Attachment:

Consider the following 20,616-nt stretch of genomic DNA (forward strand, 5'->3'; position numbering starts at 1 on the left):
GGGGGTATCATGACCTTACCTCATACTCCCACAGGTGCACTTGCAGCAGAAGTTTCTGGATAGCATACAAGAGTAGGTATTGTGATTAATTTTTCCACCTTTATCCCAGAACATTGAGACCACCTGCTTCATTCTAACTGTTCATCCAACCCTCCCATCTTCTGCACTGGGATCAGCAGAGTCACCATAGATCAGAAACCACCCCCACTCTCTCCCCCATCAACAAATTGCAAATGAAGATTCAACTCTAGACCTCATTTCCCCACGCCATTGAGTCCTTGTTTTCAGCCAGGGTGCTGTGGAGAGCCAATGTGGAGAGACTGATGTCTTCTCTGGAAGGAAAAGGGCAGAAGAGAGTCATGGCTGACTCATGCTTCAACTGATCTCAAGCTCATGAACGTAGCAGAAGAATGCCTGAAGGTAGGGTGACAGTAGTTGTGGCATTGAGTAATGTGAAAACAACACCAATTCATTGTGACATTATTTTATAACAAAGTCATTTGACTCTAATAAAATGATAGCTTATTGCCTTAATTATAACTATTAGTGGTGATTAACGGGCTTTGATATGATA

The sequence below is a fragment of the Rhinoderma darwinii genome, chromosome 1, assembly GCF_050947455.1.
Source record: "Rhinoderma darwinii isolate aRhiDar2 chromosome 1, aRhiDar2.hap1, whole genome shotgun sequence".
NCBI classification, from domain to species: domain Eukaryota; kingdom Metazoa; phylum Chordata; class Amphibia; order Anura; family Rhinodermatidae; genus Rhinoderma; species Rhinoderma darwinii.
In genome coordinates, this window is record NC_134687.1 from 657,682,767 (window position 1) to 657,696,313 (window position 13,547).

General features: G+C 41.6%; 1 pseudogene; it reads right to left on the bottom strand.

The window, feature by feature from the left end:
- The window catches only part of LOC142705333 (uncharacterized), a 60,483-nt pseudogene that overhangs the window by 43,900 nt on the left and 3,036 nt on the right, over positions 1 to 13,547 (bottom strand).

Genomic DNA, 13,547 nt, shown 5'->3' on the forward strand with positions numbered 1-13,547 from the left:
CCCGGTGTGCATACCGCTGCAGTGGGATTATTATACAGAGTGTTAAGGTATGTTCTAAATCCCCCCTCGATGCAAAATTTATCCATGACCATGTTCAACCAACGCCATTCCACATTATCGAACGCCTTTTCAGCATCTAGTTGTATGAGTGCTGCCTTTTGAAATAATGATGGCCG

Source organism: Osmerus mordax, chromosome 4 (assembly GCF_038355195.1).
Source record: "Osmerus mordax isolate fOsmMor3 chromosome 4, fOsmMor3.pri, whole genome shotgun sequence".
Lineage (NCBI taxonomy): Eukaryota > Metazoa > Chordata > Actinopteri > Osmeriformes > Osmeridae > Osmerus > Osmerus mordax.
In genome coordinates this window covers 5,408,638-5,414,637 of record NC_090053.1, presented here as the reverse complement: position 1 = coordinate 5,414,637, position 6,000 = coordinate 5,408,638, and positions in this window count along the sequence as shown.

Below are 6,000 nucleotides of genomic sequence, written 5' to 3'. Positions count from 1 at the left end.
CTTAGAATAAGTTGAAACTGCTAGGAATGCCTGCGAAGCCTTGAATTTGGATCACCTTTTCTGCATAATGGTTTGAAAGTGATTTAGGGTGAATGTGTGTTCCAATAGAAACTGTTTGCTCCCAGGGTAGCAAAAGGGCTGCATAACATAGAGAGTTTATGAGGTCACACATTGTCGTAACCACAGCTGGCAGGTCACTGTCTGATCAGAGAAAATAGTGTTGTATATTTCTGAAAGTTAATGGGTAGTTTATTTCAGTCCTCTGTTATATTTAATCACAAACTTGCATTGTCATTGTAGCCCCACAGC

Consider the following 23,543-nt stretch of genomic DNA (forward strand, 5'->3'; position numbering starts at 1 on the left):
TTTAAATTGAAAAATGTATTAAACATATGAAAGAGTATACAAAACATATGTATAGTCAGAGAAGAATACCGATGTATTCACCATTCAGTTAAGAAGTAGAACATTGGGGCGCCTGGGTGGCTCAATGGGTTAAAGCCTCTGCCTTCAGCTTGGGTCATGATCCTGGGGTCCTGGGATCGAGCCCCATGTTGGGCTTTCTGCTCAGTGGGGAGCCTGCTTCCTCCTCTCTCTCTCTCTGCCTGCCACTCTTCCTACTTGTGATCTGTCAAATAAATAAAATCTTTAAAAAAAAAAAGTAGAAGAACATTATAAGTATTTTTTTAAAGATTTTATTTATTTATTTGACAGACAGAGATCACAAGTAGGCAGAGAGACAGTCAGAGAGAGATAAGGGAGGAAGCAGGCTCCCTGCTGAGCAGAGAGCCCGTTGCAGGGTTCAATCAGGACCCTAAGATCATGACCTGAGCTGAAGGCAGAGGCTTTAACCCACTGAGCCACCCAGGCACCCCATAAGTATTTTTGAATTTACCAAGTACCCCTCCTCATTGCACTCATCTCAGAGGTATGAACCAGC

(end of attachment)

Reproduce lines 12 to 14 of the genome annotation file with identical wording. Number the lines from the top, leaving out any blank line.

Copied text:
Source organism: Osmerus mordax, chromosome 4 (assembly GCF_038355195.1).
Source record: "Osmerus mordax isolate fOsmMor3 chromosome 4, fOsmMor3.pri, whole genome shotgun sequence".
Lineage (NCBI taxonomy): Eukaryota > Metazoa > Chordata > Actinopteri > Osmeriformes > Osmeridae > Osmerus > Osmerus mordax.